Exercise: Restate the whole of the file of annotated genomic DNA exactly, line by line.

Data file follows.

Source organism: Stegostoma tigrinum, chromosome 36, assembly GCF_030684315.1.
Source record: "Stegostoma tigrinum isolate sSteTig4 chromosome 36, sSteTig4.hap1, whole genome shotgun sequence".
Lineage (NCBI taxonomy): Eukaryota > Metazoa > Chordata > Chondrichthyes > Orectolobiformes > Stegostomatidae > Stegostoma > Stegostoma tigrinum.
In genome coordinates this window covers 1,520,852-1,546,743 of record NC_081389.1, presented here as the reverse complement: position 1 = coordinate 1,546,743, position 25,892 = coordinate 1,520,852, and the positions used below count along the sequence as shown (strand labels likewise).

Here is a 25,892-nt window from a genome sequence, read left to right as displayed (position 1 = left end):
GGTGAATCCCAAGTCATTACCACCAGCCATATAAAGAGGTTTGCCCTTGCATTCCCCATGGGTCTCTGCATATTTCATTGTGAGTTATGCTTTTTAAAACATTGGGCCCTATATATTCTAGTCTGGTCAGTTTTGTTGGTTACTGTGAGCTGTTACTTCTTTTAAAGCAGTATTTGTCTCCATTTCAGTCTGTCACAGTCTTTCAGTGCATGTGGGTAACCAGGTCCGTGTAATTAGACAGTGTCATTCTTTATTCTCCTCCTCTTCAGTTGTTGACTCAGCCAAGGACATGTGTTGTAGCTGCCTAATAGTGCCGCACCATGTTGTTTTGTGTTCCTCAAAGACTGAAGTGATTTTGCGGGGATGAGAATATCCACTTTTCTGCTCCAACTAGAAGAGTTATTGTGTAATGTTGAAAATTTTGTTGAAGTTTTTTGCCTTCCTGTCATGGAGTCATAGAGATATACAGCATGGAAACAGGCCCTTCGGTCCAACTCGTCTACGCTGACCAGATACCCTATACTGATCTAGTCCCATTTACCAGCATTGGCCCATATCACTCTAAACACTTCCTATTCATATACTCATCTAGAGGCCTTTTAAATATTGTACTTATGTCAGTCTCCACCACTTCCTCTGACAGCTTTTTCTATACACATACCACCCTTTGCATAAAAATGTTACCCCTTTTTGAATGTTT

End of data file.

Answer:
Source organism: Stegostoma tigrinum, chromosome 36, assembly GCF_030684315.1.
Source record: "Stegostoma tigrinum isolate sSteTig4 chromosome 36, sSteTig4.hap1, whole genome shotgun sequence".
Lineage (NCBI taxonomy): Eukaryota > Metazoa > Chordata > Chondrichthyes > Orectolobiformes > Stegostomatidae > Stegostoma > Stegostoma tigrinum.
In genome coordinates this window covers 1,520,852-1,546,743 of record NC_081389.1, presented here as the reverse complement: position 1 = coordinate 1,546,743, position 25,892 = coordinate 1,520,852, and the positions used below count along the sequence as shown (strand labels likewise).

Here is a 25,892-nt window from a genome sequence, read left to right as displayed (position 1 = left end):
GGTGAATCCCAAGTCATTACCACCAGCCATATAAAGAGGTTTGCCCTTGCATTCCCCATGGGTCTCTGCATATTTCATTGTGAGTTATGCTTTTTAAAACATTGGGCCCTATATATTCTAGTCTGGTCAGTTTTGTTGGTTACTGTGAGCTGTTACTTCTTTTAAAGCAGTATTTGTCTCCATTTCAGTCTGTCACAGTCTTTCAGTGCATGTGGGTAACCAGGTCCGTGTAATTAGACAGTGTCATTCTTTATTCTCCTCCTCTTCAGTTGTTGACTCAGCCAAGGACATGTGTTGTAGCTGCCTAATAGTGCCGCACCATGTTGTTTTGTGTTCCTCAAAGACTGAAGTGATTTTGCGGGGATGAGAATATCCACTTTTCTGCTCCAACTAGAAGAGTTATTGTGTAATGTTGAAAATTTTGTTGAAGTTTTTTGCCTTCCTGTCATGGAGTCATAGAGATATACAGCATGGAAACAGGCCCTTCGGTCCAACTCGTCTACGCTGACCAGATACCCTATACTGATCTAGTCCCATTTACCAGCATTGGCCCATATCACTCTAAACACTTCCTATTCATATACTCATCTAGAGGCCTTTTAAATATTGTACTTATGTCAGTCTCCACCACTTCCTCTGACAGCTTTTTCTATACACATACCACCCTTTGCATAAAAATGTTACCCCTTTTTGAATGTTT